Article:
Electronic Thesis and Dissertation Repository

Degree

Doctor of Philosophy

Program

Health and Rehabilitation Sciences

Supervisor(s)

Dr. Dianne Bryant

Abstract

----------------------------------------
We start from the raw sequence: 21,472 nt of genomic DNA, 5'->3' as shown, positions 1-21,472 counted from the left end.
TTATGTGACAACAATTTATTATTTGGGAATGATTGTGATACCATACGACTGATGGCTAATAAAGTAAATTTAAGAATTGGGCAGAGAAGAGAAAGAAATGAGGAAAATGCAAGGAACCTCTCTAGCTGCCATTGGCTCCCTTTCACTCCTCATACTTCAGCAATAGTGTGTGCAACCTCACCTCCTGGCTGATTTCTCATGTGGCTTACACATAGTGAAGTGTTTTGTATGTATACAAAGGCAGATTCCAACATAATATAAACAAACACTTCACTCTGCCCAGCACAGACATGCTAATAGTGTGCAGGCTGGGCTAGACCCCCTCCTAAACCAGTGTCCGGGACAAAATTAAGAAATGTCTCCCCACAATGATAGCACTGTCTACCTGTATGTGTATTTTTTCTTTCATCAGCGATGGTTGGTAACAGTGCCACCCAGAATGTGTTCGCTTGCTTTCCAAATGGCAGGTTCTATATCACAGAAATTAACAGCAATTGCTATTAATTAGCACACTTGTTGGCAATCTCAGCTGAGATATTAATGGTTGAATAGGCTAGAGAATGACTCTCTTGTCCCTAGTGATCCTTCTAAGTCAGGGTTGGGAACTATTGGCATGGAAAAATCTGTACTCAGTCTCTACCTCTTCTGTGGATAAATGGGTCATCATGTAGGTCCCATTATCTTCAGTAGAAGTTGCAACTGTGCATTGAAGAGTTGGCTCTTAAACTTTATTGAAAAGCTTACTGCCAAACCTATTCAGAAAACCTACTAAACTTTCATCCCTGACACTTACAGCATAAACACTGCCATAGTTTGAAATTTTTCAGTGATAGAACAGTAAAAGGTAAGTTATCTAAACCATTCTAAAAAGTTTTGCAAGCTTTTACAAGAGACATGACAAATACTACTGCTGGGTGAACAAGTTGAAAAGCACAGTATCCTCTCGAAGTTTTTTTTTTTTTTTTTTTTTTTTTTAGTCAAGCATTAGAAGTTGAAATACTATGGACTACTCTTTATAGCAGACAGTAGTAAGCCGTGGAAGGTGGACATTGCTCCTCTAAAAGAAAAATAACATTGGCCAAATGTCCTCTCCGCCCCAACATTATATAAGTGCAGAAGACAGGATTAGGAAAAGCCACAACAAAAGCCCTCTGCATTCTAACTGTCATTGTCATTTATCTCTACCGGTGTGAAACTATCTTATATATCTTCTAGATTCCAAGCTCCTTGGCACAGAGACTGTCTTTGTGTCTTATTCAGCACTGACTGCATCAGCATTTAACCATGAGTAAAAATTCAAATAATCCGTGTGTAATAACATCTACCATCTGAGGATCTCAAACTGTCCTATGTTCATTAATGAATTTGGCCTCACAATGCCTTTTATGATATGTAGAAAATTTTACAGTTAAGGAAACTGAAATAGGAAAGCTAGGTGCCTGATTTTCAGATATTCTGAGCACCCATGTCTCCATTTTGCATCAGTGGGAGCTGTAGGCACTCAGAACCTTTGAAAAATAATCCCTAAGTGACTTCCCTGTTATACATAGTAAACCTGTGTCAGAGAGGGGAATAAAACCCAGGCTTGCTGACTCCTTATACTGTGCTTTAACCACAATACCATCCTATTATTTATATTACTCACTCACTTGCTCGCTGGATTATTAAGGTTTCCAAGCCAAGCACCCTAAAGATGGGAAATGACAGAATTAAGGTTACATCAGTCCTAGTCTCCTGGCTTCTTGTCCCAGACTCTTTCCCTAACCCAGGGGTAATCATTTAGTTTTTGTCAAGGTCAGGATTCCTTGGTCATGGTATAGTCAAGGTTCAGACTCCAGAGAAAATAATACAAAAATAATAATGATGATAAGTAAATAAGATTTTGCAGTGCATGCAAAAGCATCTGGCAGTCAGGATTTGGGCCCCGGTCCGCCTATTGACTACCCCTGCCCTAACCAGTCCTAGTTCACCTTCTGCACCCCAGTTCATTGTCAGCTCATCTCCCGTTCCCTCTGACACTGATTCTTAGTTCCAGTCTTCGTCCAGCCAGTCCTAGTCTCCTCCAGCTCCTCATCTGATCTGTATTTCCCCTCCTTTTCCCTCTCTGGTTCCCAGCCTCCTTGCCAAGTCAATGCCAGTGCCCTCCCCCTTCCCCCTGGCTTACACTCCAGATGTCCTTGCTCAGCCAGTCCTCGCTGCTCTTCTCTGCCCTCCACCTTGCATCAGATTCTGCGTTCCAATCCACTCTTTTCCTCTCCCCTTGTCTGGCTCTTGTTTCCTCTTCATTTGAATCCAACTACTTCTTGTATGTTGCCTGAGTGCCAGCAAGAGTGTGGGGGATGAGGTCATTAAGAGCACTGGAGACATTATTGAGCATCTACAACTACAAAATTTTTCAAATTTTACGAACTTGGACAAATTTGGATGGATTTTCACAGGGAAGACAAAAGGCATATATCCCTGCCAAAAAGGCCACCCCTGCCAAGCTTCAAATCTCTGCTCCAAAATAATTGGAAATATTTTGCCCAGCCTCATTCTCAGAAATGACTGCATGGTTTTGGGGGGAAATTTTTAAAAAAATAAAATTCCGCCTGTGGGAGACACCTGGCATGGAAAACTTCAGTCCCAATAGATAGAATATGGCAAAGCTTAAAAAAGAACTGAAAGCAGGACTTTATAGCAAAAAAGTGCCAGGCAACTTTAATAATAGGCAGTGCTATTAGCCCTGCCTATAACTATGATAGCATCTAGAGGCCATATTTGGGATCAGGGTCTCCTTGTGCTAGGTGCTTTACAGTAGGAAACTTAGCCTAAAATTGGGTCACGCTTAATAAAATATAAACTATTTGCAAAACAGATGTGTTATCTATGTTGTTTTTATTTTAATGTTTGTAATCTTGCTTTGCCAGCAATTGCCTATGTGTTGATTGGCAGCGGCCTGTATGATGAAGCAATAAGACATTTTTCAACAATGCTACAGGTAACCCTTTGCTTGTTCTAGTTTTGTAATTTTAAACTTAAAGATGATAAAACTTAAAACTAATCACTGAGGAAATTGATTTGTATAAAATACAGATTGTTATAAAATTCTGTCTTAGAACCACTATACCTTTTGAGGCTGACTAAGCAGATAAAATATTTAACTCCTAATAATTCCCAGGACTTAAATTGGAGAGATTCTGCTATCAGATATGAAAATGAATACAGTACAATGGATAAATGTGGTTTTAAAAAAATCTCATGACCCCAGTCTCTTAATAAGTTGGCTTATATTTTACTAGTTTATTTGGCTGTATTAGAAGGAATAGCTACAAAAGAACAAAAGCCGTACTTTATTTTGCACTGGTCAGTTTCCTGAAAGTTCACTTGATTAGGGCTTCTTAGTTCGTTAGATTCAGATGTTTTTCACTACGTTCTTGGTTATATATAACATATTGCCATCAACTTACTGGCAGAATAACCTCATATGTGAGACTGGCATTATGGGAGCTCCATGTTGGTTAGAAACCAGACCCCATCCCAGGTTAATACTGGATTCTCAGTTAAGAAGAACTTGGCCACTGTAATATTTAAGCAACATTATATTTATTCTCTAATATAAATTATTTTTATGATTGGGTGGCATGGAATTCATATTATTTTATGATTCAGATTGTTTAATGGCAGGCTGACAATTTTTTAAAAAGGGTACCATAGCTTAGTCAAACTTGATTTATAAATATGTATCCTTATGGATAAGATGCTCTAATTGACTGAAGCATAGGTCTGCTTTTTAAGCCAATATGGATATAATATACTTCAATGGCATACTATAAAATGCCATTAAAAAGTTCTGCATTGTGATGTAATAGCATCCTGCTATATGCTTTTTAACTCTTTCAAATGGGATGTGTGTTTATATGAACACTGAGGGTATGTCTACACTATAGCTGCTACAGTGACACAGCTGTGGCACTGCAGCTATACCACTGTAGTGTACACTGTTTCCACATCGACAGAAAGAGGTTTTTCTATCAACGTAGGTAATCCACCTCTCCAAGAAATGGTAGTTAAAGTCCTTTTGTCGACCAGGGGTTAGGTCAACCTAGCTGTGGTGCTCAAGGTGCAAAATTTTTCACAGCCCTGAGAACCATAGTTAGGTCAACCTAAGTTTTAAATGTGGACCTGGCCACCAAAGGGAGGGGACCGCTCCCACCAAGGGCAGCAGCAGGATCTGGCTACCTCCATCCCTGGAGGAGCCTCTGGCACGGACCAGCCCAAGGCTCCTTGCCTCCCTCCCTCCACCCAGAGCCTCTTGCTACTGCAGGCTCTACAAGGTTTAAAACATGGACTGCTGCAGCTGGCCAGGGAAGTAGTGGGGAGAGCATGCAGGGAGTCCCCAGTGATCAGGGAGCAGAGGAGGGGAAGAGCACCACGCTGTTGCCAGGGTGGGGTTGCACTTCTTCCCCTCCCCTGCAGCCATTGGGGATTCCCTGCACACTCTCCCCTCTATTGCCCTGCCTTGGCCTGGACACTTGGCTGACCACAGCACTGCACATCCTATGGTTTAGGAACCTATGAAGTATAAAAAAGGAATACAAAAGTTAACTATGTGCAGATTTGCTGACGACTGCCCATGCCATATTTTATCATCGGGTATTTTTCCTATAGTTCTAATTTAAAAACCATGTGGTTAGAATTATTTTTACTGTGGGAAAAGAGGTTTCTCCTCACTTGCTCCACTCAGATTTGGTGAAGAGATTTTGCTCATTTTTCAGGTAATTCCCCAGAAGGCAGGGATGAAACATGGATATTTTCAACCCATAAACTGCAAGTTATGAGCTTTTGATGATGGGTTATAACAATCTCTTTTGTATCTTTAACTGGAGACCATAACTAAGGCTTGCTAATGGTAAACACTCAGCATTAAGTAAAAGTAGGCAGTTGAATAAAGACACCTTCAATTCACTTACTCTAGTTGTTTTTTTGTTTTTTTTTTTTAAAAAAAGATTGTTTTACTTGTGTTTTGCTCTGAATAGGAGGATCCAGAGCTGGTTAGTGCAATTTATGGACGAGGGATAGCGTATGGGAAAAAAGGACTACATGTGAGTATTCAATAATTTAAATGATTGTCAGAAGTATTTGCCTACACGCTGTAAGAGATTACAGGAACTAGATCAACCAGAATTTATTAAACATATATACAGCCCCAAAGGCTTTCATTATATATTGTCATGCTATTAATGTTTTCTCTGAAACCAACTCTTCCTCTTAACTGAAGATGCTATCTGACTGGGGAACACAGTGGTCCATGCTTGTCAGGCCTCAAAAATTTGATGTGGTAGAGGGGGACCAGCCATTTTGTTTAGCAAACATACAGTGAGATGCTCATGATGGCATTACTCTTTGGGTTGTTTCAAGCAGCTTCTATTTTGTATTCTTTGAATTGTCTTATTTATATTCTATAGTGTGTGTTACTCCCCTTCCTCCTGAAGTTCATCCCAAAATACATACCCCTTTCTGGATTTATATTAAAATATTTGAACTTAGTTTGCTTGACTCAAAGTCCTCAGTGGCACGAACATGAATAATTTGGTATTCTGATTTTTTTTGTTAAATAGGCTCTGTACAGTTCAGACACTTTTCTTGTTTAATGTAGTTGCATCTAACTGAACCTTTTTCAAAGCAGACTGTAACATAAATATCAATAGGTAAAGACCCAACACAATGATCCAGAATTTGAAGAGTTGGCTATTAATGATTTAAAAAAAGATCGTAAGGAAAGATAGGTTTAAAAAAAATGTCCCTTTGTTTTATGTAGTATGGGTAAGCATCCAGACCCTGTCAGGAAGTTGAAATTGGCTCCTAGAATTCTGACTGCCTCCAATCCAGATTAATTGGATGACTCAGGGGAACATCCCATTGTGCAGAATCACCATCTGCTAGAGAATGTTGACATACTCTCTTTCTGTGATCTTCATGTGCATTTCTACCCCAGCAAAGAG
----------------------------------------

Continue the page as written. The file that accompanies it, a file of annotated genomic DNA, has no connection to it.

Shoulder pain and disability can pose a diagnostic challenge for clinicians owing to the numerous etiologies than can exist and the potential for multiple disorders to co-exist. There are an abundance of physical examination maneuvers available to clinicians to utilize in their clinical decision making. Additionally the patient history may be an important diagnostic tool in patients with shoulder pathology. The evidence in support of most clinical tests is weak or absent and only a few studies have formally assessed the measurement properties of history findings. The purpose of this study is to determine the diagnostic validity of physical examination maneuvers and patient reported history for shoulder pathology. We recruited consecutive shoulder patients who were referred to two tertiary orthopedic clinics. The patient first completed a questionnaire on the history of their pathology. The surgeon then took a thorough history and indicated his or her certainty about each possible diagnosis. The clinician performed the physical examination for diagnoses where uncertainty remained. We considered arthroscopy the reference standard for patients who underwent surgery and magnetic resonance imaging with arthrogram for patients who did not. We calculated the sensitivity, specificity, and likelihood ratios and investigated whether combinations of the top tests provided stronger predictions of the presence or absence of disease. Finally we assessed whether a tool could be developed from the history items that could be used for triaging patients. None of the tests were highly sensitive for rotator cuff or labral pathology. The physical examination and history agreed in 75% of cases. Of those that did not agree, the physical examination misdirected the diagnosis in 47% of our cases. In particular history items were strong predictors of anterior and posterior instability and subscapularis tears and were combined in a tool to be utilized for screening patients. In conclusion, no test in isolation is sufficient to diagnose a patient with rotator cuff disease or labral pathology. The patient reported history items were effective for diagnosing shoulder pathology and should be considered for use in a triaging instrument.


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